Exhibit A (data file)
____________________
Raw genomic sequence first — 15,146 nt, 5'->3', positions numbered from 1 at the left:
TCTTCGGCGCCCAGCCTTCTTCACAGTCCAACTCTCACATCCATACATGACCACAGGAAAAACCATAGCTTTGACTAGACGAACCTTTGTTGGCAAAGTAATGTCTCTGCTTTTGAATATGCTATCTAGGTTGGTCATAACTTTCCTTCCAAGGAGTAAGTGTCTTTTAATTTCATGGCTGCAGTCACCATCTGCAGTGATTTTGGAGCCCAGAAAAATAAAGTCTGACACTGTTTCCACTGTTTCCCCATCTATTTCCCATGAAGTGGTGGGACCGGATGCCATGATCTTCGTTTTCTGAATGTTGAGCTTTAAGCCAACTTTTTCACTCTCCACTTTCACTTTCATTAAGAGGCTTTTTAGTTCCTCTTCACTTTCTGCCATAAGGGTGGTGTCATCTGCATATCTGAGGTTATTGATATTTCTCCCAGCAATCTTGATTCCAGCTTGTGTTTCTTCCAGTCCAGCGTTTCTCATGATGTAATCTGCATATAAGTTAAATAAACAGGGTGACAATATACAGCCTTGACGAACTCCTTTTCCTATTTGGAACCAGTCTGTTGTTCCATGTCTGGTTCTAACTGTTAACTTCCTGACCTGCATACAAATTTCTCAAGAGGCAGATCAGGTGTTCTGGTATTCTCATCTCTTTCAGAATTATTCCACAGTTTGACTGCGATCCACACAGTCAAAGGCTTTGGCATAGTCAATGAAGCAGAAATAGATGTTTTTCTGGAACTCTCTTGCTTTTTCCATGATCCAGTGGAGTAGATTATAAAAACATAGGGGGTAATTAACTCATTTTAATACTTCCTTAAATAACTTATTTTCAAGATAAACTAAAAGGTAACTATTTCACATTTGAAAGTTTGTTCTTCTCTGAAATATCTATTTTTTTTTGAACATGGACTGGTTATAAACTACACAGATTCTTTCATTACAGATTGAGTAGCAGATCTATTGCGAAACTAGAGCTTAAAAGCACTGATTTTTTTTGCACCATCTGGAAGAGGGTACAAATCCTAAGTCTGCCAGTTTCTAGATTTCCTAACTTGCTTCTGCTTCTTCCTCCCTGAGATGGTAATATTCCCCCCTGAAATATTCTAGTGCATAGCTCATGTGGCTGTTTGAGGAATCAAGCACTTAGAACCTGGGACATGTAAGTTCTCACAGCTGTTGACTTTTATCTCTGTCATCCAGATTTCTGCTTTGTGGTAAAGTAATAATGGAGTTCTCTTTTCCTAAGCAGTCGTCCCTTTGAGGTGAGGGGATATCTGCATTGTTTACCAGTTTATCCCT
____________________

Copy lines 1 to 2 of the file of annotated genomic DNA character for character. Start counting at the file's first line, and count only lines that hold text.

Raw genomic sequence first — 15,146 nt, 5'->3', positions numbered from 1 at the left:
TCTTCGGCGCCCAGCCTTCTTCACAGTCCAACTCTCACATCCATACATGACCACAGGAAAAACCATAGCTTTGACTAGACGAACCTTTGTTGGCAAAGTAATGTCTCTGCTTTTGAATATGCTATCTAGGTTGGTCATAACTTTCCTTCCAAGGAGTAAGTGTCTTTTAATTTCATGGCTGCAGTCACCATCTGCAGTGATTTTGGAGCCCAGAAAAATAAAGTCTGACACTGTTTCCACTGTTTCCCCATCTATTTCCCATGAAGTGGTGGGACCGGATGCCATGATCTTCGTTTTCTGAATGTTGAGCTTTAAGCCAACTTTTTCACTCTCCACTTTCACTTTCATTAAGAGGCTTTTTAGTTCCTCTTCACTTTCTGCCATAAGGGTGGTGTCATCTGCATATCTGAGGTTATTGATATTTCTCCCAGCAATCTTGATTCCAGCTTGTGTTTCTTCCAGTCCAGCGTTTCTCATGATGTAATCTGCATATAAGTTAAATAAACAGGGTGACAATATACAGCCTTGACGAACTCCTTTTCCTATTTGGAACCAGTCTGTTGTTCCATGTCTGGTTCTAACTGTTAACTTCCTGACCTGCATACAAATTTCTCAAGAGGCAGATCAGGTGTTCTGGTATTCTCATCTCTTTCAGAATTATTCCACAGTTTGACTGCGATCCACACAGTCAAAGGCTTTGGCATAGTCAATGAAGCAGAAATAGATGTTTTTCTGGAACTCTCTTGCTTTTTCCATGATCCAGTGGAGTAGATTATAAAAACATAGGGGGTAATTAACTCATTTTAATACTTCCTTAAATAACTTATTTTCAAGATAAACTAAAAGGTAACTATTTCACATTTGAAAGTTTGTTCTTCTCTGAAATATCTATTTTTTTTTGAACATGGACTGGTTATAAACTACACAGATTCTTTCATTACAGATTGAGTAGCAGATCTATTGCGAAACTAGAGCTTAAAAGCACTGATTTTTTTTGCACCATCTGGAAGAGGGTACAAATCCTAAGTCTGCCAGTTTCTAGATTTCCTAACTTGCTTCTGCTTCTTCCTCCCTGAGATGGTAATATTCCCCCCTGAAATATTCTAGTGCATAGCTCATGTGGCTGTTTGAGGAATCAAGCACTTAGAACCTGGGACATGTAAGTTCTCACAGCTGTTGACTTTTATCTCTGTCATCCAGATTTCTGCTTTGTGGTAAAGTAATAATGGAGTTCTCTTTTCCTAAGCAGTCGTCCCTTTGAGGTGAGGGGATATCTGCATTGTTTACCAGTTTATCCCT